***

A well-known Bible verse tells us that God is not mocked (1). Believe it. No matter how much you may hear God being ridiculed, he is ultimately never demeaned — because somehow or another, mockery of God actually transubstantiates into his glory:

Surely the wrath of man shall praise Him. (Psalms 76:10)

Jesus had already seen his trial played out in scripture:

The kings of the earth set themselves, and the rulers take counsel together, against the LORD and against his Anointed, saying,
“Let us burst their bonds apart and cast away their cords from us.”
He who sits in the heavens laughs; the Lord holds them in derision.
Then he will speak to them in his wrath, and terrify them in his fury, saying, “As for me, I have set my King on Zion, my holy hill.”
I will tell of the decree:
The LORD said to me, “You are my Son; today I have begotten you.
Ask of me, and I will make the nations your heritage,
and the ends of the earth your possession.
You shall break them with a rod of iron
and dash them in pieces like a potter’s vessel.” (Psalms 2:2-9)

He held them in derision, knowing that their accusations would one day turn against them:

The wicked plots against the just,
And gnashes at him with his teeth.
The Lord laughs at him,
For He sees that his day is coming.
The wicked have drawn the sword
And have bent their bow,
To cast down the poor and needy,
To slay those who are of upright conduct.
Their sword shall enter their own heart. (Psalms 37:12-15)

God says the same about us. When enemies ridicule us, they are only heaping the coals of their penal fires higher:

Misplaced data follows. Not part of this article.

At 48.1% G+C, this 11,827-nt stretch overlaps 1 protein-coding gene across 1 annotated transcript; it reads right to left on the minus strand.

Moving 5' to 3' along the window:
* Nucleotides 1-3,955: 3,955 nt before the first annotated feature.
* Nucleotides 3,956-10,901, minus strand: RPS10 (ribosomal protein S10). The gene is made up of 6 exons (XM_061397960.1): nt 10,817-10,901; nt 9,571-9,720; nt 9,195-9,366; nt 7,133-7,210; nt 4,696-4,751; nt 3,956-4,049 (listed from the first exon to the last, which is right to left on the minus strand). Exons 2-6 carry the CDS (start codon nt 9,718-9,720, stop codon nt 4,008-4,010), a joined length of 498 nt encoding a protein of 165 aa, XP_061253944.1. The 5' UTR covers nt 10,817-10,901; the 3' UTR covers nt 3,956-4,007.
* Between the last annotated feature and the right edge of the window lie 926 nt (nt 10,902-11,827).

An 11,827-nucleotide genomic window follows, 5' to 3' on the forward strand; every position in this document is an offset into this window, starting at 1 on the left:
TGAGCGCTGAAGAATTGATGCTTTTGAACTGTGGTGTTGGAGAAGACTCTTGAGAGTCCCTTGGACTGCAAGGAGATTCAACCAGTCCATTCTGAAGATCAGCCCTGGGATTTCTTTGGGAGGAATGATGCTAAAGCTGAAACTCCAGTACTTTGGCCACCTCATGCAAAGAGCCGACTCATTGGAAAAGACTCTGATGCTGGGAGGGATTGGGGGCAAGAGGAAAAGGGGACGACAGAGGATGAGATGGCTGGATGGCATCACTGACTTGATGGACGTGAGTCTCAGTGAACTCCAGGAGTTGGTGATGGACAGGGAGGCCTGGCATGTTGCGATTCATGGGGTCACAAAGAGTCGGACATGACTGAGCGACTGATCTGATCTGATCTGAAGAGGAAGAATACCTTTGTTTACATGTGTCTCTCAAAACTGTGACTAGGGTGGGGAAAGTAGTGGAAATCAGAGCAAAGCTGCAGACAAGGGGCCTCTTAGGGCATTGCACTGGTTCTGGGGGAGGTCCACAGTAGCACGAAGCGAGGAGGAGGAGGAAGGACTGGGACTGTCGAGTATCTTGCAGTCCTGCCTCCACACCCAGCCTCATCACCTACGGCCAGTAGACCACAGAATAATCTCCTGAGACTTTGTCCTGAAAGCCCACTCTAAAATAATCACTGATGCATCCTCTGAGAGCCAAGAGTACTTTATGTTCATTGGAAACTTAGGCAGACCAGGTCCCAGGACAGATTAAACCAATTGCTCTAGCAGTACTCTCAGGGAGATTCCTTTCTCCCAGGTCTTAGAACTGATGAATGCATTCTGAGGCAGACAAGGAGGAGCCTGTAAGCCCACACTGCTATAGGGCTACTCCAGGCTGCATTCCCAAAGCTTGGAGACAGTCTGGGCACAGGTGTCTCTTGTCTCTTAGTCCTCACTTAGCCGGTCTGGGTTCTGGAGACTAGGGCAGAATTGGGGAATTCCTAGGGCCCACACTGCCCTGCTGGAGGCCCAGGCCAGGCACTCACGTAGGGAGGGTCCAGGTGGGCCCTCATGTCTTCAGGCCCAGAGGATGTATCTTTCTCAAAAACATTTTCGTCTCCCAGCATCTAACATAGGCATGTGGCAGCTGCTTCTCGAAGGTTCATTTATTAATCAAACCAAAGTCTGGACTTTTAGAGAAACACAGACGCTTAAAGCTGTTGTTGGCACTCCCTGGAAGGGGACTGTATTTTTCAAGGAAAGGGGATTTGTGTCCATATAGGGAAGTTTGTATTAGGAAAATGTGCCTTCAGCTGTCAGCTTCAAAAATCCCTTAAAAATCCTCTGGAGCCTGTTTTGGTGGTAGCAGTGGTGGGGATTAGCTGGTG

Beloved, never avenge yourselves, but leave it to the wrath of God,
for it is written, “Vengeance is mine, I will repay, says the Lord.”
To the contrary, “if your enemy is hungry, feed him; if he is thirsty, give him something to drink; for by so doing you will heap burning coals on his head.” (Romans 12:19-20)

We should not set out to pick a fight with the enemies of God. Instead, we must – as Jesus did — remember the concept of spiritual alchemy:

“Blessed are those who are persecuted for righteousness’ sake,
for theirs is the kingdom of heaven.
Blessed are you when others revile you and persecute you and utter all kinds of evil against you falsely on my account.
Rejoice and be glad, for your reward is great in heaven,
for so they persecuted the prophets who were before you.” (Matthew 5:10-12)

Alchemy was the medieval quest to turn baser metals (lead, tin, etc.) into gold. The alchemists never succeeded, but (just as in salvation) what we cannot achieve, God can. God has already turned the wrath of Jesus’ enemies into praise. In the same way, any derision we face for his sake he will turn into gold:

Do not fear what you are about to suffer… Be faithful unto death, and I will give you the crown of life. (Revelation 2:10)

The prophetic scriptures say that you will inherit a crown. So, in the meantime, walk like the King:

The LORD is on my side; I will not fear. What can man do to me?
The LORD is on my side as my helper; I shall look in triumph on those who hate me. (Psalms 118:6-7)